Loans from family and friends
The loans to or from family and friends are often informal. They are generally unrecorded and rely on the trust and relationship between the family members involved.
Examples of such loans include:
Where parents help their child and their partner buy their first home
Where siblings help each other out for short term emergency loans
Where parents lend money to a child to assist them with legal fees
Where members of family invest in a new business established by a member of the family.
Is it a loan or a gift?
Where the debts of the parties include an unsecured debt owed to family members, the Family Court may sometimes disregard the debt in the division of net assets in a property settlement.
Unless there was a formal loan agreement in place with a detailed repayment schedule, loans from family, especially those from parents to their child, are generally considered as gifts.
This means even though you may have legitimately incurred a debt, you may have to carry the debt personally and repay the loan from your eventual share of net assets or your personal income.
What to do if you need to loan money before settlement
If you need to borrow from family or a third party for any reason before settlement is agreed, it's advisable to enter into a legally binding loan agreement with the lender.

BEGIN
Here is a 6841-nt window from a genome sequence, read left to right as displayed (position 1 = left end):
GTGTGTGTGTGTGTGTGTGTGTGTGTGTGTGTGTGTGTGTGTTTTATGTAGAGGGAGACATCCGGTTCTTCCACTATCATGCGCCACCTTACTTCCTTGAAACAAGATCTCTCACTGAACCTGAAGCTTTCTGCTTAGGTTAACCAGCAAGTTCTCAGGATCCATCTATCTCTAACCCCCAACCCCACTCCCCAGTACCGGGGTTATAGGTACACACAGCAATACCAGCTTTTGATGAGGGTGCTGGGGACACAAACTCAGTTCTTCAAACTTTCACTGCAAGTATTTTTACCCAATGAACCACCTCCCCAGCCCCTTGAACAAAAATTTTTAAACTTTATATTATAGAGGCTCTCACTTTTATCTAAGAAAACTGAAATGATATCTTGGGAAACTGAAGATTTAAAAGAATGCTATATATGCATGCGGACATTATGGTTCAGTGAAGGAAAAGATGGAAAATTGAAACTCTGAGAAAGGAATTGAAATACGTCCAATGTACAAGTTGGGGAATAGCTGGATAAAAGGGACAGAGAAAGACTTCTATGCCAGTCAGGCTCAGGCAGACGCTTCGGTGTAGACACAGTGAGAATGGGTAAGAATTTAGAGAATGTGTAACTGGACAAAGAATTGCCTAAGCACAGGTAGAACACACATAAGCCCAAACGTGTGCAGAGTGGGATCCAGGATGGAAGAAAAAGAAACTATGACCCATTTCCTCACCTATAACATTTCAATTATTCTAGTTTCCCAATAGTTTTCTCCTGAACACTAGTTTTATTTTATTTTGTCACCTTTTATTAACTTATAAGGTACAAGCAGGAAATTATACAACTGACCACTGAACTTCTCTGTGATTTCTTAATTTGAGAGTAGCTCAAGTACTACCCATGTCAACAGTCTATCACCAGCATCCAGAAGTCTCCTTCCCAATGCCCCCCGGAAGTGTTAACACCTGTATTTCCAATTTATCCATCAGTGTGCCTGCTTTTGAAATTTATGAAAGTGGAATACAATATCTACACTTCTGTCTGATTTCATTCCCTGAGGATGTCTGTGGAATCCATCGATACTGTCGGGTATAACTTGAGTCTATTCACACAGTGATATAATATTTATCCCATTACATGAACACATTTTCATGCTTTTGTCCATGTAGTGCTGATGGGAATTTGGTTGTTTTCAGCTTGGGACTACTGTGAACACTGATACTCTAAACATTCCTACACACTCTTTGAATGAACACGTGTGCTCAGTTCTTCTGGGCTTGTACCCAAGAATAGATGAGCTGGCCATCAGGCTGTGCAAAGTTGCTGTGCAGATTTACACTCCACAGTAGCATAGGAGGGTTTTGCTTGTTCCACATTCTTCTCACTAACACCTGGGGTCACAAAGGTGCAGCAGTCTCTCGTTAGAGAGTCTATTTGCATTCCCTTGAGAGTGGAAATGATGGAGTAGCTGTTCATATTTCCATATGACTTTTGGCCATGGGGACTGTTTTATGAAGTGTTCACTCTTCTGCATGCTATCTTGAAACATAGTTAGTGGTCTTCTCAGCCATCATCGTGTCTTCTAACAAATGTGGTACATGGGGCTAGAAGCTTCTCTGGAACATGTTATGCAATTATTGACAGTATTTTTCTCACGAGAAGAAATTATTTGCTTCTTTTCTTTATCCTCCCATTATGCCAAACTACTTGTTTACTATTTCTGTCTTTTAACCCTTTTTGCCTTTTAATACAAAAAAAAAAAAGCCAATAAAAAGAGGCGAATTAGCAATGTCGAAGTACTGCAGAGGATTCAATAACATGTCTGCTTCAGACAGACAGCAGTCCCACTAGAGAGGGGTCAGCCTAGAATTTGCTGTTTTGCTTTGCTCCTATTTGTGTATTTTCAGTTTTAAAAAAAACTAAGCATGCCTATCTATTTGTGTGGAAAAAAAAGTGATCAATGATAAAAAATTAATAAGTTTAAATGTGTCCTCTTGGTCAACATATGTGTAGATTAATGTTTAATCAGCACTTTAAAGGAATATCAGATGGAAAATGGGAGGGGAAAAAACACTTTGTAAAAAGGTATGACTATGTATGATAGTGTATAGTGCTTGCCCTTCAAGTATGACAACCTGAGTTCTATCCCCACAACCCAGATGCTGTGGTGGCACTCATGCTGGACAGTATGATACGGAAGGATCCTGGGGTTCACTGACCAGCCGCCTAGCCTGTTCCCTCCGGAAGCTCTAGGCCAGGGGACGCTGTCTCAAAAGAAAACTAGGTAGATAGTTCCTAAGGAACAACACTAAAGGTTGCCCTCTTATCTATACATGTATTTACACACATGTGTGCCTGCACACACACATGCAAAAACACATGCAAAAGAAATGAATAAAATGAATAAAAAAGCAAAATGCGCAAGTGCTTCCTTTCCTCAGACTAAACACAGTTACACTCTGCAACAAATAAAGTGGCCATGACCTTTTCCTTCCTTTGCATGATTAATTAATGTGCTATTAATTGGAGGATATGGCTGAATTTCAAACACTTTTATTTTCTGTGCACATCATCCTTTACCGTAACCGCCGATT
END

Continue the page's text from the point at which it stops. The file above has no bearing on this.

Take advice to draw up a formal agreement stating the date of the loan, who the money was lent to, lent by, and for what purpose. Be specific about any security offered and the repayment terms. All parties should sign the loan document in front of a witness.
Following these guidelines will put you in a better position to submit the document as a genuine liability when you draw up your joint schedule of assets and liabilities for property settlement.
Example of a Loan Agreement:
Loan Agreement Template
What to do if loans already exist
If you have existing loans from family or friends and you are considering separation, you should arrange to have the loan terms documented if this has not already been done.
This will not guarantee the loan will be admitted to the property pool but it will increase the chances of proving the existence of a debt with documented terms.
If you are a parent who has genuinely not gifted but has loaned money to a child whom you are concerned may be heading for a property settlement, you are advised to formalise and document the terms of your arrangement, with all parties who have received the benefit of the loan and are responsible for repayment.
If the repayment terms lapse or have not been met, as the lender, be sure to follow up with a demand in writing or formal offer to restructure a new agreement. Failure by the lender to demand repayment when terms are not met is detrimental to proving the legitimacy of this type of loan.
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The information in this article is general in nature and should not be considered as legal advice. You should seek the advice of a registered professional who will be able to appropriately assess your specific circumstances before offering their expert opinion.